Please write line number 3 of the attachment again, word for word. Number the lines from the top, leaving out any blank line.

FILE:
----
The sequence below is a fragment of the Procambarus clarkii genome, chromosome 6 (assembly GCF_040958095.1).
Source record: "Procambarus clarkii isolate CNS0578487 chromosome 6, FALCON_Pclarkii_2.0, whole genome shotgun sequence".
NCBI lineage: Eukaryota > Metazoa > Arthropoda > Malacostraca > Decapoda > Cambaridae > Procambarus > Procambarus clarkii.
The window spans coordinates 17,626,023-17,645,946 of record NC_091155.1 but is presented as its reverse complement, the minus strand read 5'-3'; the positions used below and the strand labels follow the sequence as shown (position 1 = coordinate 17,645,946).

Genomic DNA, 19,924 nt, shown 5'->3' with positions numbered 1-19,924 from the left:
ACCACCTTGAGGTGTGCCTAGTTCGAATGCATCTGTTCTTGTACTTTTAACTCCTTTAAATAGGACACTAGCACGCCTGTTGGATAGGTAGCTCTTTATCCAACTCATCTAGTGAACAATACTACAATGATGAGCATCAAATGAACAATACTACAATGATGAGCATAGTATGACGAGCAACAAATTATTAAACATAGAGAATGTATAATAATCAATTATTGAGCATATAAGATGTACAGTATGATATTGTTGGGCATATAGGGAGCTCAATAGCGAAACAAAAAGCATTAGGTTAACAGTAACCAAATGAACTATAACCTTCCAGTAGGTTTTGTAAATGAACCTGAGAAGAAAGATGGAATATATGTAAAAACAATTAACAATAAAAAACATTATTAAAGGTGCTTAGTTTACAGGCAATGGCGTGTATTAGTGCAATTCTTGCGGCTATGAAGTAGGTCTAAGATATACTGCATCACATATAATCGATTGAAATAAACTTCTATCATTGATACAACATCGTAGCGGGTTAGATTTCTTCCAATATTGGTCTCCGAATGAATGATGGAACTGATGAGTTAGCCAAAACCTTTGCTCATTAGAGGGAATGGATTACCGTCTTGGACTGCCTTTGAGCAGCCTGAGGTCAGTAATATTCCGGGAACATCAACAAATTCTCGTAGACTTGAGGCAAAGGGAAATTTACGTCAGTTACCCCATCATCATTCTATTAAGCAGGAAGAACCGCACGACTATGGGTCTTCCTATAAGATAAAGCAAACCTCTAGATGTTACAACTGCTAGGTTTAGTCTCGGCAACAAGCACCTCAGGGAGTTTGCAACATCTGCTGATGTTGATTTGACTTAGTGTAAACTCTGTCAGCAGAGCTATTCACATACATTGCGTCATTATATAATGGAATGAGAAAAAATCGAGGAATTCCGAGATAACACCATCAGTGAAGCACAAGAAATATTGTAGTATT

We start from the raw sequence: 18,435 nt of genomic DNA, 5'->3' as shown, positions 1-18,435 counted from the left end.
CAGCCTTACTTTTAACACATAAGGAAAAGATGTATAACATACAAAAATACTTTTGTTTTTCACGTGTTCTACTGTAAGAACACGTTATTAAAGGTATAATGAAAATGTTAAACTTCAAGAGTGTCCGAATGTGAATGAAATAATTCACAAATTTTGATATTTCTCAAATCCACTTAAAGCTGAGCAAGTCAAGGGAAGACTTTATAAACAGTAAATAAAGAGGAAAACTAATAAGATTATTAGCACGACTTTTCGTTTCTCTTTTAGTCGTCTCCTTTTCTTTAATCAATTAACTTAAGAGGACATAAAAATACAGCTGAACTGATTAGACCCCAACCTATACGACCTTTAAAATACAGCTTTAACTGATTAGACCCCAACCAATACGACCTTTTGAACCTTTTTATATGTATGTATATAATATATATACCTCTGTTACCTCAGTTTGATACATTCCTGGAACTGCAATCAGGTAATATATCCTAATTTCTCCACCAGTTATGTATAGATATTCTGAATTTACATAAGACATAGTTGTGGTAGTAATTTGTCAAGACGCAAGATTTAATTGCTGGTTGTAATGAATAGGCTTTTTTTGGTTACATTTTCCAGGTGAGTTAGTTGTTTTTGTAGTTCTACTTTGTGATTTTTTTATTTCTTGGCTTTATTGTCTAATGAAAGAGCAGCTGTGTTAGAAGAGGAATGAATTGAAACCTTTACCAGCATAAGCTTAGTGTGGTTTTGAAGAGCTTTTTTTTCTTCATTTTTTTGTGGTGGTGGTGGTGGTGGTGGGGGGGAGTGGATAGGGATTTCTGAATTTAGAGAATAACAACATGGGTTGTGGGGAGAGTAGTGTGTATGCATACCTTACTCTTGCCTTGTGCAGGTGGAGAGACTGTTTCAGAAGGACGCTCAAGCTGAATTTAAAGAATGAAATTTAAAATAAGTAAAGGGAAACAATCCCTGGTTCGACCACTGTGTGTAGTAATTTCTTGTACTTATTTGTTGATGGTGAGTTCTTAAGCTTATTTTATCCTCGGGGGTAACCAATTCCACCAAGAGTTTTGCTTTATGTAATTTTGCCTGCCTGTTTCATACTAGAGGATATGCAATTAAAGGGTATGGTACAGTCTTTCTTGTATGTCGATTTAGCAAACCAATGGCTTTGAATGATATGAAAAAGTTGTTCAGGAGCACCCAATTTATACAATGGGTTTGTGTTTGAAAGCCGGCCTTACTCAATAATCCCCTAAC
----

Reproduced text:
NCBI lineage: Eukaryota > Metazoa > Arthropoda > Malacostraca > Decapoda > Cambaridae > Procambarus > Procambarus clarkii.